Loose strings

It Might Get Loud

Jack White, the Edge and Jimmy Page, just standing there, doing whatever.

Jack White, the Edge and Jimmy Page, just standing there, doing whatever.

Rated 2.0

The problem with Davis Guggenheim’s documentary It Might Get Loud is that it never really does. It reminded me of a line from another documentary, The Compleat Beatles, when the subject turned to the making of Magical Mystery Tour: “The idea was to pile the cast and crew in a tour bus and drive all over England, filming whatever happened. Unfortunately, nothing did.”

Guggenheim’s idea with It Might Get Loud was similar—to bring three modern masters of the electric guitar together and film the meeting. The idea must have sounded great at meetings to pitch the idea to potential backers. But now that the project is in the can, what happens? Well, not nothing, exactly, but not much. Not enough to fill out its modest 97-minute running time without resorting to a lot of rambling and loosely connected vamps.

The trio of guitarists that the film brings together are Jimmy Page, the Edge and Jack White. Page, 65, is one of the gods of the business, no error. He joined the Yardbirds in 1966 and, after that band’s collapse in 1968, formed Led Zeppelin with John Bonham, Robert Plant and John Paul Jones. Led Zeppelin lasted until Bonham drank himself to death in 1980, but the band’s influence, like Page’s career, endures to this day.

The Edge occupies a position in the rock pantheon little short of Page’s. Born David Evans in 1961, he plays guitar and keyboards and sings backing vocals with the Irish band U2, which he and his friends Bono, Adam Clayton and Larry Mullen formed in 1976 when they knew little about being true musicians. They learned fast, though, and by 2003 Edge found himself voted No. 24 on Rolling Stone’s list of the 100 greatest guitarists of all time.

Jack White (born John Anthony Gillis) is the youngster of the group at 34, best known as the lead guitar and vocalist for the White Stripes, a band he formed with his “sister” Meg White in 1997. (In fact, Meg is his first wife, not his sister; he took her last name when they were married in 1996 and kept it after they divorced in 2000.) Since then, Jack formed two other bands, the Raconteurs in 2005 and the Dead Weather earlier this year, after It Might Get Loud was filmed.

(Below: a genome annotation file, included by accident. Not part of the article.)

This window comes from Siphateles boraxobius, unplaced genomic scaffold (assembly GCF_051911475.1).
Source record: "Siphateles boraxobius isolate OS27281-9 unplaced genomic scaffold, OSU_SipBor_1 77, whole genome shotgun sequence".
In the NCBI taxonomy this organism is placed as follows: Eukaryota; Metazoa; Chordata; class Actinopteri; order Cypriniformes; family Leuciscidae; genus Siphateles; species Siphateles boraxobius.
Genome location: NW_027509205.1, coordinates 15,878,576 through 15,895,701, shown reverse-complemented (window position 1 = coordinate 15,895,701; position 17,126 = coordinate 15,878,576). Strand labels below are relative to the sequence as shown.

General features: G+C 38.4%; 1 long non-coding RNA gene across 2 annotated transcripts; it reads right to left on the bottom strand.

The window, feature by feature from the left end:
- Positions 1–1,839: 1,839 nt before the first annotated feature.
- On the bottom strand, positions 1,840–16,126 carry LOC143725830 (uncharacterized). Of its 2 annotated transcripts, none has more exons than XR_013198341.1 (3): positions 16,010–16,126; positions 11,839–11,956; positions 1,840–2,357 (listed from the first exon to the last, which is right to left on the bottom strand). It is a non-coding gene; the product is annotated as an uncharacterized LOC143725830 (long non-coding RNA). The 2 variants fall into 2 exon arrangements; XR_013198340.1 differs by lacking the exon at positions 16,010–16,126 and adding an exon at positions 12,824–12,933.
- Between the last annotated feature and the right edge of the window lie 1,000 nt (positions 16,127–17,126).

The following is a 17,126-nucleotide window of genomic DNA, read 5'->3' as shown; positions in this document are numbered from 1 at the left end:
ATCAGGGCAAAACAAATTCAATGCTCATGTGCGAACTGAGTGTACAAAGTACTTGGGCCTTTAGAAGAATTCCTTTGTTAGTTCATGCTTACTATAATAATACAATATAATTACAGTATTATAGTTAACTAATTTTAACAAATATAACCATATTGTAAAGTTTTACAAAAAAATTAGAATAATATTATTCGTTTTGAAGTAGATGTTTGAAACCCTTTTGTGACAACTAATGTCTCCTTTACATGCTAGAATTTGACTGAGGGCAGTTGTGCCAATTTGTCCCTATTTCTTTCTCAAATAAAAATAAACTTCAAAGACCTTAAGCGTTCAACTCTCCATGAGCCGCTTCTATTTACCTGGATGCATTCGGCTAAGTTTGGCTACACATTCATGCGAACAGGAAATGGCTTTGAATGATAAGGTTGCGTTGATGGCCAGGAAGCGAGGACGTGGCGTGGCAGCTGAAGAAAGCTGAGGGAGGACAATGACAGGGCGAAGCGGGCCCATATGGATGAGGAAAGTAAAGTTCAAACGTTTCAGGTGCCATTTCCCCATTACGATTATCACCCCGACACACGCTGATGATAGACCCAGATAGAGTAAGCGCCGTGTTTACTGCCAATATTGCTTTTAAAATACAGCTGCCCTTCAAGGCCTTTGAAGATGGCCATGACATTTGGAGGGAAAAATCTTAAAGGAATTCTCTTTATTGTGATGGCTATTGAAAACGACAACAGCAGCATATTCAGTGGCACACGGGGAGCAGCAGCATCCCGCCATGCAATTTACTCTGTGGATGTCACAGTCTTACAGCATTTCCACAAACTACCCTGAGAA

Few of these biographical details are to be found in Guggenheim’s film. White himself, for one, is singularly reticent about discussing his private life (he says it’s irrelevant to his art, and he’s probably right). Guggenheim evidently assumes that we already know everything about Led Zeppelin, U2 and the White Stripes—or maybe that we simply don’t care. Certainly Guggenheim doesn’t care; the myth of Meg being Jack White’s sister is repeated here without comment or correction. And a documentary that deals with the electric guitar yet never finds time to mention Les Paul, Jimi Hendrix, Eric Clapton, Chuck Berry or B.B. King can’t lay much claim to historical context.

Even so, some of the most interesting stuff in It Might Get Loud is the archival footage of the three’s early years, especially Page’s and Edge’s, and most particularly Page’s fling with skiffle, that folk-flavored genre that dominated British pop music before the Beatles.

Guggenheim divides his film into chapters, each taking its subtitle from something one of the men says (“Am I Really Just a Guitarist?” is typical). It looks like an effort to impose order and unity on the film, but the through line of the action still comes off as random and discursive. It’s not that the three men are inarticulate—far from it, in fact—but Guggenheim is careless about shaping their remarks into a cogent manifesto about their art, and sometimes even about identifying who is speaking (I think it was Edge who made a ruefully apt remark about the movie This Is Spinal Tap, but I wish I could be sure).

The last few minutes give a hint of the movie It Might Get Loud might have been, as Edge, Page and White indulge an acoustic jam on the Band classic “The Weight.” At long last, and in present time rather than on archival footage, we see them playing, feeling each other out, riffing and melding their different styles. More of that would have been more satisfying. It really should be about the music, not the talk.